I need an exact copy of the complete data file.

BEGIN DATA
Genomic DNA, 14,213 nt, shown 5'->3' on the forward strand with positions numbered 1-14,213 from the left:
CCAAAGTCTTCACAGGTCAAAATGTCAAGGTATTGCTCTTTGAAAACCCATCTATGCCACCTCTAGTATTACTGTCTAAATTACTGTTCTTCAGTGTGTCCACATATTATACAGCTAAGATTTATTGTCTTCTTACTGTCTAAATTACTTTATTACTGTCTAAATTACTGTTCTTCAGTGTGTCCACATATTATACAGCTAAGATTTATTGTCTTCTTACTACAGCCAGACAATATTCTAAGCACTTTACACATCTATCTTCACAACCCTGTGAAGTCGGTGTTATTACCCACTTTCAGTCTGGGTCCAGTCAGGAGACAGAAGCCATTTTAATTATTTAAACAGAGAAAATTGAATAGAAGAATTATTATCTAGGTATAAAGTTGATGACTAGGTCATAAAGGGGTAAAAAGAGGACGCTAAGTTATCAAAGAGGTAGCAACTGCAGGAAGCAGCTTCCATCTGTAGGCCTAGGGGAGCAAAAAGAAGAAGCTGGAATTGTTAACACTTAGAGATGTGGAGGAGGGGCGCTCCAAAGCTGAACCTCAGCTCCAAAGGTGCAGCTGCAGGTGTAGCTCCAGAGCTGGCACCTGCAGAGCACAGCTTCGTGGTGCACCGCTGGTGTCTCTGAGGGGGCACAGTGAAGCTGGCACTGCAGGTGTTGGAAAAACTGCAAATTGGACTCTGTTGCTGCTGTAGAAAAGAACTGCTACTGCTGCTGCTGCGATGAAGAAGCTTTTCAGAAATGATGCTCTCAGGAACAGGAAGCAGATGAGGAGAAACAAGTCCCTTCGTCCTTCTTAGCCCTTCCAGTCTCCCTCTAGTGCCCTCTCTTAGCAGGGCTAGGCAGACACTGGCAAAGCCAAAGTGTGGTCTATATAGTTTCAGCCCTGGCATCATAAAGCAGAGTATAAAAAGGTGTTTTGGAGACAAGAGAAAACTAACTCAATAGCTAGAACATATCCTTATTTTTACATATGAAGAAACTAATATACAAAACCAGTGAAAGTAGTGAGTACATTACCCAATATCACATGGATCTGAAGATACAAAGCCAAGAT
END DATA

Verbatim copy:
Genomic DNA, 14,213 nt, shown 5'->3' on the forward strand with positions numbered 1-14,213 from the left:
CCAAAGTCTTCACAGGTCAAAATGTCAAGGTATTGCTCTTTGAAAACCCATCTATGCCACCTCTAGTATTACTGTCTAAATTACTGTTCTTCAGTGTGTCCACATATTATACAGCTAAGATTTATTGTCTTCTTACTGTCTAAATTACTTTATTACTGTCTAAATTACTGTTCTTCAGTGTGTCCACATATTATACAGCTAAGATTTATTGTCTTCTTACTACAGCCAGACAATATTCTAAGCACTTTACACATCTATCTTCACAACCCTGTGAAGTCGGTGTTATTACCCACTTTCAGTCTGGGTCCAGTCAGGAGACAGAAGCCATTTTAATTATTTAAACAGAGAAAATTGAATAGAAGAATTATTATCTAGGTATAAAGTTGATGACTAGGTCATAAAGGGGTAAAAAGAGGACGCTAAGTTATCAAAGAGGTAGCAACTGCAGGAAGCAGCTTCCATCTGTAGGCCTAGGGGAGCAAAAAGAAGAAGCTGGAATTGTTAACACTTAGAGATGTGGAGGAGGGGCGCTCCAAAGCTGAACCTCAGCTCCAAAGGTGCAGCTGCAGGTGTAGCTCCAGAGCTGGCACCTGCAGAGCACAGCTTCGTGGTGCACCGCTGGTGTCTCTGAGGGGGCACAGTGAAGCTGGCACTGCAGGTGTTGGAAAAACTGCAAATTGGACTCTGTTGCTGCTGTAGAAAAGAACTGCTACTGCTGCTGCTGCGATGAAGAAGCTTTTCAGAAATGATGCTCTCAGGAACAGGAAGCAGATGAGGAGAAACAAGTCCCTTCGTCCTTCTTAGCCCTTCCAGTCTCCCTCTAGTGCCCTCTCTTAGCAGGGCTAGGCAGACACTGGCAAAGCCAAAGTGTGGTCTATATAGTTTCAGCCCTGGCATCATAAAGCAGAGTATAAAAAGGTGTTTTGGAGACAAGAGAAAACTAACTCAATAGCTAGAACATATCCTTATTTTTACATATGAAGAAACTAATATACAAAACCAGTGAAAGTAGTGAGTACATTACCCAATATCACATGGATCTGAAGATACAAAGCCAAGAT